Dr Madsen Pirie

Dr Madsen Pirie is President of the Adam Smith Institute.  He subscribes to a broadly empirical and libertarian philosophy and values the insights of the Austrian School of Economics.  He has written books on logic, philosophy, economics, and children's science fiction.  His own website is at www.madsen-pirie.com

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In praise of packaging

Written by | Monday 13 August 2012

The proposal to require 'plain' packaging for tobacco products has now completed its consultations.  The ASI submitted evidence against plain packaging, and we published Chris Snowdon's report on the subject.

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A problem solved

Written by | Friday 10 August 2012

The world's energy problem seems to have been solved, but governments do not  seem to have noticed.  A relatively clean and abundant source of energy has not been produced by wind, solar or tidal power, nor even by nuclear power.  It has certainly not come from bio-fuels that create less energy than they use.  It has been solved by human ingenuity and technology.

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The lottery and the Olympics

Written by | Thursday 9 August 2012

Some oppose the cost to public funds of the Olympics, and some criticize the inconveniences to which Londoners have been subjected.  There can be few, however, who deny credit for the superb performances of our athletes.  They have shown a dedication and commitment that has rallied most of the nation behind them in their efforts, and given them generous praise for their achievements.

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The monkey's paw

Written by | Wednesday 8 August 2012

One way to catch a monkey, it is alleged in parts of Africa, is to place fruit at the bottom of a narrow-necked jar.  The monkey reaches in for the fruit, but when it makes a fist holding it, its hand is too big to withdraw.  The monkey is trapped, and remains so until the villagers come to collect the jar.  Of course the monkey could just let go of the fruit, but it wants it so bad that it will not do that.

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Olympic arrogance

Written by | Tuesday 17 July 2012

For some weeks transport within London has been dislocated and delayed by road closures as Olympic venues are prepared.  Soon now whole lanes will be closed off to ordinary drivers so that these 'Games Lanes' can whisk Olympic officials around in their limousines without hindrance from other motorists.  Any cyclist entering one of these lanes faces a fixed £130 penalty, and motorists have been advised to avoid London altogether during the Olympics.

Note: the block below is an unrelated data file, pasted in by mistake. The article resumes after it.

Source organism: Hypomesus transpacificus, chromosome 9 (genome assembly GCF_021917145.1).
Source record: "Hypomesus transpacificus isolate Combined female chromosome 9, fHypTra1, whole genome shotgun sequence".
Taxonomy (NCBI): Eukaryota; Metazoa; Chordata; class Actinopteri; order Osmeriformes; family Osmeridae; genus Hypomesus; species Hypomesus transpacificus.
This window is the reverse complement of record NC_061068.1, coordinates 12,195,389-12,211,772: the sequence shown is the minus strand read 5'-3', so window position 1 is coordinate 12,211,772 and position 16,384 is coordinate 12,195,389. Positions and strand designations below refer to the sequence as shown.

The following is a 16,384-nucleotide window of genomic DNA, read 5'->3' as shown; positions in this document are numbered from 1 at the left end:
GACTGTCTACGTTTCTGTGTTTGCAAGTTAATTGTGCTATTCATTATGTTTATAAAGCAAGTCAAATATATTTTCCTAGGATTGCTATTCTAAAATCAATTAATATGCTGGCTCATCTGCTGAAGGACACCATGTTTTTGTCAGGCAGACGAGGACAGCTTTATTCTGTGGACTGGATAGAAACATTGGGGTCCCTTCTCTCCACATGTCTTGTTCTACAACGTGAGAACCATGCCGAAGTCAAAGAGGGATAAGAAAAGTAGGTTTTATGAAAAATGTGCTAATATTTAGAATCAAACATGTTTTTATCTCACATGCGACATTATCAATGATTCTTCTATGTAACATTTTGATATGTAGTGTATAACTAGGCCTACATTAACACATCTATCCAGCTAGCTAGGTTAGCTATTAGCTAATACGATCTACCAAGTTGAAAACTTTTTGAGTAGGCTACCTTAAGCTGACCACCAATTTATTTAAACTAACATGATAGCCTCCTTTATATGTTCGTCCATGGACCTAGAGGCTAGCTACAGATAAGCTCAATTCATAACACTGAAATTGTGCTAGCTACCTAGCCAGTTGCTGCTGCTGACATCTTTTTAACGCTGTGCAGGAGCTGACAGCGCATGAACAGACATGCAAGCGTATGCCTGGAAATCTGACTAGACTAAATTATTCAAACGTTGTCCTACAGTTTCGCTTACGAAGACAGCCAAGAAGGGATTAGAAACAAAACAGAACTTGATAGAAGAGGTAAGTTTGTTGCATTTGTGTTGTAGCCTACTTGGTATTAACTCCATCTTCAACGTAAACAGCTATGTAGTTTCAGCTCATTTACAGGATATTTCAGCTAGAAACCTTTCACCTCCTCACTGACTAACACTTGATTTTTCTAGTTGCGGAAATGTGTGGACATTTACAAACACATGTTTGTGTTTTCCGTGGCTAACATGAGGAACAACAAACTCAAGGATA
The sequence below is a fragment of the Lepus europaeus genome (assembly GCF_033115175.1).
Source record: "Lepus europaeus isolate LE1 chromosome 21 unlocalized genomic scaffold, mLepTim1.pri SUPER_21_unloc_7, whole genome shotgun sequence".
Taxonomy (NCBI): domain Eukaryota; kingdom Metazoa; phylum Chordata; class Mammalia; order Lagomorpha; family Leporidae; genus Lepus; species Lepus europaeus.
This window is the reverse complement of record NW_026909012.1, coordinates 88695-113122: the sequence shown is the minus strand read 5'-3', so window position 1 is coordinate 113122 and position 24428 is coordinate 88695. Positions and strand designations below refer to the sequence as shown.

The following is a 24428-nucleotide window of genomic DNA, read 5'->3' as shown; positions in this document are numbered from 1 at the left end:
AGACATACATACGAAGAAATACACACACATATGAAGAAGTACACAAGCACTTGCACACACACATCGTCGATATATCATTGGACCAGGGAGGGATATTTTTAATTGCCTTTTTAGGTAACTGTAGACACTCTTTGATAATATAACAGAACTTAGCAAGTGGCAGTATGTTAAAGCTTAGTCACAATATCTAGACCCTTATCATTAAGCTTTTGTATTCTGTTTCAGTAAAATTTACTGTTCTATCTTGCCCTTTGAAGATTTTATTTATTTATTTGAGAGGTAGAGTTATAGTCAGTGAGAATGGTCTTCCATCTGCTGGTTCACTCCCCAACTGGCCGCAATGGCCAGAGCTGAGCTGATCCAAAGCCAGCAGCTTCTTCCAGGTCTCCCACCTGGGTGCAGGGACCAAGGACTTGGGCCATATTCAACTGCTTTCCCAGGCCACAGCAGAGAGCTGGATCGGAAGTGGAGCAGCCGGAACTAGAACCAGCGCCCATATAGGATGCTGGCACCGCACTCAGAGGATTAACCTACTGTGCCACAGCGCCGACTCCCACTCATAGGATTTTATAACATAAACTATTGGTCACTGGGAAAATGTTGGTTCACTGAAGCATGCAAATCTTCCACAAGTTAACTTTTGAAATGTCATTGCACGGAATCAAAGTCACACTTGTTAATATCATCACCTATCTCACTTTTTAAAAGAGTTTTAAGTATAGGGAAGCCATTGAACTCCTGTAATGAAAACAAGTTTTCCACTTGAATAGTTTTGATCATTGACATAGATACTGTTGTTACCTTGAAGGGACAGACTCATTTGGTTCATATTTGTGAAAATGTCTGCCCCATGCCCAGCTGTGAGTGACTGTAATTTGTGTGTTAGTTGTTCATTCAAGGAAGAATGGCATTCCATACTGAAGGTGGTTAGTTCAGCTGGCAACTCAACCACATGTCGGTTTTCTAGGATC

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Six years on

Written by | Monday 16 July 2012

In August 2006 the Adam Smith Institute produced its own (and only) wristbands.  People were being urged at the time to "Make Poverty History."  While it would be nice if it happened, the slogan was largely empty in that it did not involve actually doing anything. 

Our case was that no country has ever emerged from poverty through development aid, and no country has ever done it without trade.  To us that seemed to suggest that opening our markets to their goods might help them more than sloganeering would.

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Nothing left

Written by | Friday 13 July 2012

Tim Worstall and I rarely disagree about anything.  Indeed, if the genie of the lamp gave me three wishes, the first would be to have Tim Worstall installed as Economic Advisor to the Treasury.

Tim, however, claims he is a left-winger, whereas I know I am not.  He says:

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Let's have an autumn offensive

Written by | Thursday 12 July 2012

The political and media establishments seem obsessed with things that do not matter at the expense of things that do.  This mid-term government is exhibiting many unwelcome characteristics.  It introduces a succession of small-scale measures while having no discernible theme that would give a unity and purpose to its actions.

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A twin track to recovery

Written by | Wednesday 20 June 2012

There are two actions that might put the UK's finances and its economy into better shape.  Unfortunately, neither of these can be done.  The first policy would involve hauling down the long-term unfunded entitlements and largely replacing them with self-supporting schemes aided by a measure of transfer payments to the small number unable to fund their own future needs. 

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An honourary D.Litt for Eamonn Butler

Written by | Tuesday 19 June 2012

In a signal honour for the Adam Smith Institute and especially for Eamonn personally, he is today awarded an honorary D Litt from Heriot-Watt University in Edinburgh.

In presenting Dr Butler for the degree, the Head of the Business School described Eamonn as "following in Adam Smith's footsteps."  Just as Scotland's most famous economist had opposed vested interests which used government power to distort markets and promote anti-competitive regulations, so Eamonn has campaigned to have whole areas of government activity carried out more efficiently by free market activity:

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